For hand-tufted carpets, look for the corners and fringes; they must’ve been glued or sewn to give it a natural look. Try pulling it, if it splits, it is hand-tufted or machine-made. The best way to check an original carpet is to turn it upside down and look at the patterns and design from front and back. If it looks similar from front and back and through the warps, it is oriental. The color combination is not exactly the same in oriental and Persian handmade rugs as they are prepared in a larger span of time creating a difference in the dyed fabric used. In contrast, the color remains same in hand-tufted and machine-made rugs as they take a lot lesser time than handmade.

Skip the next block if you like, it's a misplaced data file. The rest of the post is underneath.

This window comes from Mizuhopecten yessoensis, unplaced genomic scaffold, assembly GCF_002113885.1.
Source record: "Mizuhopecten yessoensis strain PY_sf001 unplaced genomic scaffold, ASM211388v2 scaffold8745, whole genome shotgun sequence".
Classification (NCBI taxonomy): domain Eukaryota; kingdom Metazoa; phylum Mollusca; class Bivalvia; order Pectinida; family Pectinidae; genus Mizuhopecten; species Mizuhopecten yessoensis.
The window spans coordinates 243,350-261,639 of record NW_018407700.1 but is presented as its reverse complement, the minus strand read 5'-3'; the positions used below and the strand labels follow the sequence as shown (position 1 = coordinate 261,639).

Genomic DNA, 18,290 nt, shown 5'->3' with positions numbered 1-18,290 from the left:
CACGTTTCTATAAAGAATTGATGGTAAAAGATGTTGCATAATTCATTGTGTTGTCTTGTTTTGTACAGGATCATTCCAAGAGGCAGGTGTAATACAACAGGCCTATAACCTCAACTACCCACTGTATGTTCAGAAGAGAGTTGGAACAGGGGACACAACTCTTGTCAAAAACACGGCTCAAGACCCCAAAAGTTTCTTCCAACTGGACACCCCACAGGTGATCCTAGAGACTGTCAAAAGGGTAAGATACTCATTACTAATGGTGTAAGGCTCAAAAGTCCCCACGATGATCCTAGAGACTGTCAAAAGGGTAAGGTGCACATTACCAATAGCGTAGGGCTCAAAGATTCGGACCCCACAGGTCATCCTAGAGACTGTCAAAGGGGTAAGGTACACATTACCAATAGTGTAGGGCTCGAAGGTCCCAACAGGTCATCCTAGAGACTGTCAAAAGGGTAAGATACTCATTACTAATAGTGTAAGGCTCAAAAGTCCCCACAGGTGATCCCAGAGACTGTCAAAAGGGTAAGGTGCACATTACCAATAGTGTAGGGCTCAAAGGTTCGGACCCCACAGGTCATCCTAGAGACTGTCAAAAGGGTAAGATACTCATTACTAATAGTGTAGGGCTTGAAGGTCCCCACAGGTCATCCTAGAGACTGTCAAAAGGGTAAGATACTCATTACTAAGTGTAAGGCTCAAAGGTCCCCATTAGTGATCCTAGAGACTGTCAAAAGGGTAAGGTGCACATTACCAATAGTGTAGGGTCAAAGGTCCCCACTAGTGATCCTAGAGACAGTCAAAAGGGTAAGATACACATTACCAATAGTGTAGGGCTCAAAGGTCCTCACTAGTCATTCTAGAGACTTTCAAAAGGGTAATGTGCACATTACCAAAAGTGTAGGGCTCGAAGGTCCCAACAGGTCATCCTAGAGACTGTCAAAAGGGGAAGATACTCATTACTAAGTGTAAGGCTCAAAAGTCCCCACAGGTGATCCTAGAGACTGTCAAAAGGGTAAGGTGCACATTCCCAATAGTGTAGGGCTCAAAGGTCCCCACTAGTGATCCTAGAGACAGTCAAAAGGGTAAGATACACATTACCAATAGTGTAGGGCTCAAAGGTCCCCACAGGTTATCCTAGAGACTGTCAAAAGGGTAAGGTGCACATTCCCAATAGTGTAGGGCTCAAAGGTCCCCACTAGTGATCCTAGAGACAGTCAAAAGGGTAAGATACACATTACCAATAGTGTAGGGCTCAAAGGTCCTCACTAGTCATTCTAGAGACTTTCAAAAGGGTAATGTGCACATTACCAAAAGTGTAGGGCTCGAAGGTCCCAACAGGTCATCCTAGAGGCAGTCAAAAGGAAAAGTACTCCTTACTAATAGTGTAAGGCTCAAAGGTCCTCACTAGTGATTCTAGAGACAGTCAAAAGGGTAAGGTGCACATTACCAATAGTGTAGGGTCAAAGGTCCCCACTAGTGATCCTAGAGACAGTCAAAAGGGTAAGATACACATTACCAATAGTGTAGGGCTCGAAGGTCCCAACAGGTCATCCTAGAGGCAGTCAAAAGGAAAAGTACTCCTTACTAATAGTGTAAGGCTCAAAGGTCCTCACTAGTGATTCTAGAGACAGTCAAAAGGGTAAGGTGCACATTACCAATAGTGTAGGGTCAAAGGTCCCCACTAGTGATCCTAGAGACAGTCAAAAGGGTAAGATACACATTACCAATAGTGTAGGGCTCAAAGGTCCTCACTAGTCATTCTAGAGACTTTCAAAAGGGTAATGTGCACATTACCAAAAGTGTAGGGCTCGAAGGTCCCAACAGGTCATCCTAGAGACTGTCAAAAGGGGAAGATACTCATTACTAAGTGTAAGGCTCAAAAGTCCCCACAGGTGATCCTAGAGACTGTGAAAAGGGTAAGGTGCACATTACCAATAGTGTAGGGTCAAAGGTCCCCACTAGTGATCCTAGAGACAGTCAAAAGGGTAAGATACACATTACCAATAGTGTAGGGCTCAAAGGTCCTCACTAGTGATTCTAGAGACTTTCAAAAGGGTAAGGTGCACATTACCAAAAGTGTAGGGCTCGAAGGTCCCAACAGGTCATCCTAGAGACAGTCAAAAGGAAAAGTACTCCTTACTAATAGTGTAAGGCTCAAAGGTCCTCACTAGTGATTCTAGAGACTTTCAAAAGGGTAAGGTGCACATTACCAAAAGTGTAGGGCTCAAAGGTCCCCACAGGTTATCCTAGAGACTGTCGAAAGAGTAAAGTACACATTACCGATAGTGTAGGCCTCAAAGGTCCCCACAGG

Rug Resources

2831 E Pacific Coast Hwy
Corona Del Mar
Phone: 9496731693
Email: Soroush@Rugresources.com
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Tips for Choosing your Rug Style Preference

Rugs can be fabricated in diverse styles and shapes. There are multiple options, there are a lot of preferences in the market, the Asian and Turkish style, Tibetan knotted, or the unique Persian and Afghani-styled rugs, the possibilities are limitless.

The idea is to buy the one that suits best your lifestyle, here are few recommendations:

Tufted Style

Tufted style is one the most common and the most beautiful style among all. Here, fibers loop through a rug’s backing. The fibers are left looped and cut evenly across. They aren’t expensive, so they won’t last longer. Life of tufted rug is about 7 to 8 years.

Knotted Style